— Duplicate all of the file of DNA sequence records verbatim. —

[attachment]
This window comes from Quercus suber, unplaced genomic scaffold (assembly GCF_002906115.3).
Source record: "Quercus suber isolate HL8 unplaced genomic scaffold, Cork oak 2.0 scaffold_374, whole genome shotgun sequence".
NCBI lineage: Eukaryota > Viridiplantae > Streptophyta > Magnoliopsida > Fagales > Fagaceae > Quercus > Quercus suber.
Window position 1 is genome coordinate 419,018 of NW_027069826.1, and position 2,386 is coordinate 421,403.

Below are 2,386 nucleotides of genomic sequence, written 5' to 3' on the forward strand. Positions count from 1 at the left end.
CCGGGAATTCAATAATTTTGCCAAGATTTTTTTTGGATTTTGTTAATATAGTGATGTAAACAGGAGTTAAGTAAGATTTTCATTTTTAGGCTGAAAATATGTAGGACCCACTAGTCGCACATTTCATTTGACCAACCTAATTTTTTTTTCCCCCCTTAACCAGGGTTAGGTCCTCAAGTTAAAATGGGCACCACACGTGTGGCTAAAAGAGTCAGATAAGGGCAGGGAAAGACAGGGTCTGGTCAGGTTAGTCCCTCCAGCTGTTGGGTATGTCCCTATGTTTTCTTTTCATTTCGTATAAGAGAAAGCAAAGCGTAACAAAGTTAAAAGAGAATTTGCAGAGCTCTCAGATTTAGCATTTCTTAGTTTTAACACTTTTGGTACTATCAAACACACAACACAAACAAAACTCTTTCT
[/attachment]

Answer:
This window comes from Quercus suber, unplaced genomic scaffold (assembly GCF_002906115.3).
Source record: "Quercus suber isolate HL8 unplaced genomic scaffold, Cork oak 2.0 scaffold_374, whole genome shotgun sequence".
NCBI lineage: Eukaryota > Viridiplantae > Streptophyta > Magnoliopsida > Fagales > Fagaceae > Quercus > Quercus suber.
Window position 1 is genome coordinate 419,018 of NW_027069826.1, and position 2,386 is coordinate 421,403.

Below are 2,386 nucleotides of genomic sequence, written 5' to 3' on the forward strand. Positions count from 1 at the left end.
CCGGGAATTCAATAATTTTGCCAAGATTTTTTTTGGATTTTGTTAATATAGTGATGTAAACAGGAGTTAAGTAAGATTTTCATTTTTAGGCTGAAAATATGTAGGACCCACTAGTCGCACATTTCATTTGACCAACCTAATTTTTTTTTCCCCCCTTAACCAGGGTTAGGTCCTCAAGTTAAAATGGGCACCACACGTGTGGCTAAAAGAGTCAGATAAGGGCAGGGAAAGACAGGGTCTGGTCAGGTTAGTCCCTCCAGCTGTTGGGTATGTCCCTATGTTTTCTTTTCATTTCGTATAAGAGAAAGCAAAGCGTAACAAAGTTAAAAGAGAATTTGCAGAGCTCTCAGATTTAGCATTTCTTAGTTTTAACACTTTTGGTACTATCAAACACACAACACAAACAAAACTCTTTCT